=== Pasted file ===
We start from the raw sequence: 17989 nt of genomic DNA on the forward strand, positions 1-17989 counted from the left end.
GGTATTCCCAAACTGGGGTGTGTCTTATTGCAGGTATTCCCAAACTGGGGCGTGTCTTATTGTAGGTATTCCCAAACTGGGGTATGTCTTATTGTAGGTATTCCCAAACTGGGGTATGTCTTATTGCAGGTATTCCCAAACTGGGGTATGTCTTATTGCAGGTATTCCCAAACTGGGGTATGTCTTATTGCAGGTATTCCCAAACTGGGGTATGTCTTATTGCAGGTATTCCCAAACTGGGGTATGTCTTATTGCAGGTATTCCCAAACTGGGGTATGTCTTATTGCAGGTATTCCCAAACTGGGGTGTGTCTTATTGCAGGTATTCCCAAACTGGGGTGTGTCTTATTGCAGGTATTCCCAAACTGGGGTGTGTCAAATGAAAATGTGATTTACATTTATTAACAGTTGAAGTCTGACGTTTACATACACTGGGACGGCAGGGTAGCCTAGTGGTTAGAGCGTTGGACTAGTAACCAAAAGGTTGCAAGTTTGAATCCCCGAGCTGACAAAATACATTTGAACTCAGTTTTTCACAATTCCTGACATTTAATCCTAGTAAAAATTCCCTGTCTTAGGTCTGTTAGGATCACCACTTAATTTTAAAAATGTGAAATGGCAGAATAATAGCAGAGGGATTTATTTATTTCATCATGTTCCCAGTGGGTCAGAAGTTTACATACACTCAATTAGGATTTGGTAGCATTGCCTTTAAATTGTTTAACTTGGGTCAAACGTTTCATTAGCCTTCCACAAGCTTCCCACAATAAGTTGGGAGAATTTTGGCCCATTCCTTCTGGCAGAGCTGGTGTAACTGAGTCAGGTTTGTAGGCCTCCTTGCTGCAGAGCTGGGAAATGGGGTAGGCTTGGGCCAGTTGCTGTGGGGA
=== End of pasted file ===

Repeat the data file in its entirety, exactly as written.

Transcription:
We start from the raw sequence: 17989 nt of genomic DNA on the forward strand, positions 1-17989 counted from the left end.
GGTATTCCCAAACTGGGGTGTGTCTTATTGCAGGTATTCCCAAACTGGGGCGTGTCTTATTGTAGGTATTCCCAAACTGGGGTATGTCTTATTGTAGGTATTCCCAAACTGGGGTATGTCTTATTGCAGGTATTCCCAAACTGGGGTATGTCTTATTGCAGGTATTCCCAAACTGGGGTATGTCTTATTGCAGGTATTCCCAAACTGGGGTATGTCTTATTGCAGGTATTCCCAAACTGGGGTATGTCTTATTGCAGGTATTCCCAAACTGGGGTATGTCTTATTGCAGGTATTCCCAAACTGGGGTGTGTCTTATTGCAGGTATTCCCAAACTGGGGTGTGTCTTATTGCAGGTATTCCCAAACTGGGGTGTGTCAAATGAAAATGTGATTTACATTTATTAACAGTTGAAGTCTGACGTTTACATACACTGGGACGGCAGGGTAGCCTAGTGGTTAGAGCGTTGGACTAGTAACCAAAAGGTTGCAAGTTTGAATCCCCGAGCTGACAAAATACATTTGAACTCAGTTTTTCACAATTCCTGACATTTAATCCTAGTAAAAATTCCCTGTCTTAGGTCTGTTAGGATCACCACTTAATTTTAAAAATGTGAAATGGCAGAATAATAGCAGAGGGATTTATTTATTTCATCATGTTCCCAGTGGGTCAGAAGTTTACATACACTCAATTAGGATTTGGTAGCATTGCCTTTAAATTGTTTAACTTGGGTCAAACGTTTCATTAGCCTTCCACAAGCTTCCCACAATAAGTTGGGAGAATTTTGGCCCATTCCTTCTGGCAGAGCTGGTGTAACTGAGTCAGGTTTGTAGGCCTCCTTGCTGCAGAGCTGGGAAATGGGGTAGGCTTGGGCCAGTTGCTGTGGGGA